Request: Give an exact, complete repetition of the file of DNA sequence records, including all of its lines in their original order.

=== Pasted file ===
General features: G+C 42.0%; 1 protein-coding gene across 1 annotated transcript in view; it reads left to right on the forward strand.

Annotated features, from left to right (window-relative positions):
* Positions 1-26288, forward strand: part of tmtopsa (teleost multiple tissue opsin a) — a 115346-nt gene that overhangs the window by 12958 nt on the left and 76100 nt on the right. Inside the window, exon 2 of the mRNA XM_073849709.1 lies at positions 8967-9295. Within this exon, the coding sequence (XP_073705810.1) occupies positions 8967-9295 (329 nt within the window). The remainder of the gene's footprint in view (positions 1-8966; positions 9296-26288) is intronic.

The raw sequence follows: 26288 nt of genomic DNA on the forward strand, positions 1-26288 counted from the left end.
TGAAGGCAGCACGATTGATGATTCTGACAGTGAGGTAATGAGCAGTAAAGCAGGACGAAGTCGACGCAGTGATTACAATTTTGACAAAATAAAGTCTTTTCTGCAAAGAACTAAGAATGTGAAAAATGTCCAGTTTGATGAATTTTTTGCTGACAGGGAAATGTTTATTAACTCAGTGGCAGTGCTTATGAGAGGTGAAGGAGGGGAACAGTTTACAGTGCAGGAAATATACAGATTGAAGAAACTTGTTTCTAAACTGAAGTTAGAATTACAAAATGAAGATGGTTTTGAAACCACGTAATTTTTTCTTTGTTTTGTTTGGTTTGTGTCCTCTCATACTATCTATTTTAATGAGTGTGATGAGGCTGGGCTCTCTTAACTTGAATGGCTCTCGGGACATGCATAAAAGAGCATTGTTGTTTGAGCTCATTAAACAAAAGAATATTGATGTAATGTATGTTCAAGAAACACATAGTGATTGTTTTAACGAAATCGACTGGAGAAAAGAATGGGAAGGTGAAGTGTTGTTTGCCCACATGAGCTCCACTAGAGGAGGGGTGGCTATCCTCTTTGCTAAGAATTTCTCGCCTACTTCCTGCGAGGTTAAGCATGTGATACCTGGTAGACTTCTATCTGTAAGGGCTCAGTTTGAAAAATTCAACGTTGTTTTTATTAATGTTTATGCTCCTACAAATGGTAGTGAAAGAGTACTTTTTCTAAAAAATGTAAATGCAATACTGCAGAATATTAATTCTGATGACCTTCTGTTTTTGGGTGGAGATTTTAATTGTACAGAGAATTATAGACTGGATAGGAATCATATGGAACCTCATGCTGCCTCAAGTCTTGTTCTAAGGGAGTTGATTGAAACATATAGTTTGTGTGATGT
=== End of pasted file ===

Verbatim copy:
General features: G+C 42.0%; 1 protein-coding gene across 1 annotated transcript in view; it reads left to right on the forward strand.

Annotated features, from left to right (window-relative positions):
* Positions 1-26288, forward strand: part of tmtopsa (teleost multiple tissue opsin a) — a 115346-nt gene that overhangs the window by 12958 nt on the left and 76100 nt on the right. Inside the window, exon 2 of the mRNA XM_073849709.1 lies at positions 8967-9295. Within this exon, the coding sequence (XP_073705810.1) occupies positions 8967-9295 (329 nt within the window). The remainder of the gene's footprint in view (positions 1-8966; positions 9296-26288) is intronic.

The raw sequence follows: 26288 nt of genomic DNA on the forward strand, positions 1-26288 counted from the left end.
TGAAGGCAGCACGATTGATGATTCTGACAGTGAGGTAATGAGCAGTAAAGCAGGACGAAGTCGACGCAGTGATTACAATTTTGACAAAATAAAGTCTTTTCTGCAAAGAACTAAGAATGTGAAAAATGTCCAGTTTGATGAATTTTTTGCTGACAGGGAAATGTTTATTAACTCAGTGGCAGTGCTTATGAGAGGTGAAGGAGGGGAACAGTTTACAGTGCAGGAAATATACAGATTGAAGAAACTTGTTTCTAAACTGAAGTTAGAATTACAAAATGAAGATGGTTTTGAAACCACGTAATTTTTTCTTTGTTTTGTTTGGTTTGTGTCCTCTCATACTATCTATTTTAATGAGTGTGATGAGGCTGGGCTCTCTTAACTTGAATGGCTCTCGGGACATGCATAAAAGAGCATTGTTGTTTGAGCTCATTAAACAAAAGAATATTGATGTAATGTATGTTCAAGAAACACATAGTGATTGTTTTAACGAAATCGACTGGAGAAAAGAATGGGAAGGTGAAGTGTTGTTTGCCCACATGAGCTCCACTAGAGGAGGGGTGGCTATCCTCTTTGCTAAGAATTTCTCGCCTACTTCCTGCGAGGTTAAGCATGTGATACCTGGTAGACTTCTATCTGTAAGGGCTCAGTTTGAAAAATTCAACGTTGTTTTTATTAATGTTTATGCTCCTACAAATGGTAGTGAAAGAGTACTTTTTCTAAAAAATGTAAATGCAATACTGCAGAATATTAATTCTGATGACCTTCTGTTTTTGGGTGGAGATTTTAATTGTACAGAGAATTATAGACTGGATAGGAATCATATGGAACCTCATGCTGCCTCAAGTCTTGTTCTAAGGGAGTTGATTGAAACATATAGTTTGTGTGATGT